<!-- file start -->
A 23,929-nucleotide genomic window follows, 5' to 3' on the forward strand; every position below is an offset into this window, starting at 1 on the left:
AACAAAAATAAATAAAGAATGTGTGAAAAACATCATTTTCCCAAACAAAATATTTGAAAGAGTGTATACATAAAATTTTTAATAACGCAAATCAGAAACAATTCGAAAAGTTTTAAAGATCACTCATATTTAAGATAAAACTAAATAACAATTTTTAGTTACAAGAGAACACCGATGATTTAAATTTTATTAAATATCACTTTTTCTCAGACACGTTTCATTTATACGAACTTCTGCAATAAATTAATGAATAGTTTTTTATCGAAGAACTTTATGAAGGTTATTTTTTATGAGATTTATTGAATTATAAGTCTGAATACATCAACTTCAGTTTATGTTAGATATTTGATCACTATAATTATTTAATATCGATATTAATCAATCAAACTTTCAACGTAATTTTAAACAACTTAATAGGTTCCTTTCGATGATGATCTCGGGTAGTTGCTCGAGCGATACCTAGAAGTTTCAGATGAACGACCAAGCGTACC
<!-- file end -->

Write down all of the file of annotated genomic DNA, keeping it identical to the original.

A 23,929-nucleotide genomic window follows, 5' to 3' on the forward strand; every position below is an offset into this window, starting at 1 on the left:
AACAAAAATAAATAAAGAATGTGTGAAAAACATCATTTTCCCAAACAAAATATTTGAAAGAGTGTATACATAAAATTTTTAATAACGCAAATCAGAAACAATTCGAAAAGTTTTAAAGATCACTCATATTTAAGATAAAACTAAATAACAATTTTTAGTTACAAGAGAACACCGATGATTTAAATTTTATTAAATATCACTTTTTCTCAGACACGTTTCATTTATACGAACTTCTGCAATAAATTAATGAATAGTTTTTTATCGAAGAACTTTATGAAGGTTATTTTTTATGAGATTTATTGAATTATAAGTCTGAATACATCAACTTCAGTTTATGTTAGATATTTGATCACTATAATTATTTAATATCGATATTAATCAATCAAACTTTCAACGTAATTTTAAACAACTTAATAGGTTCCTTTCGATGATGATCTCGGGTAGTTGCTCGAGCGATACCTAGAAGTTTCAGATGAACGACCAAGCGTACC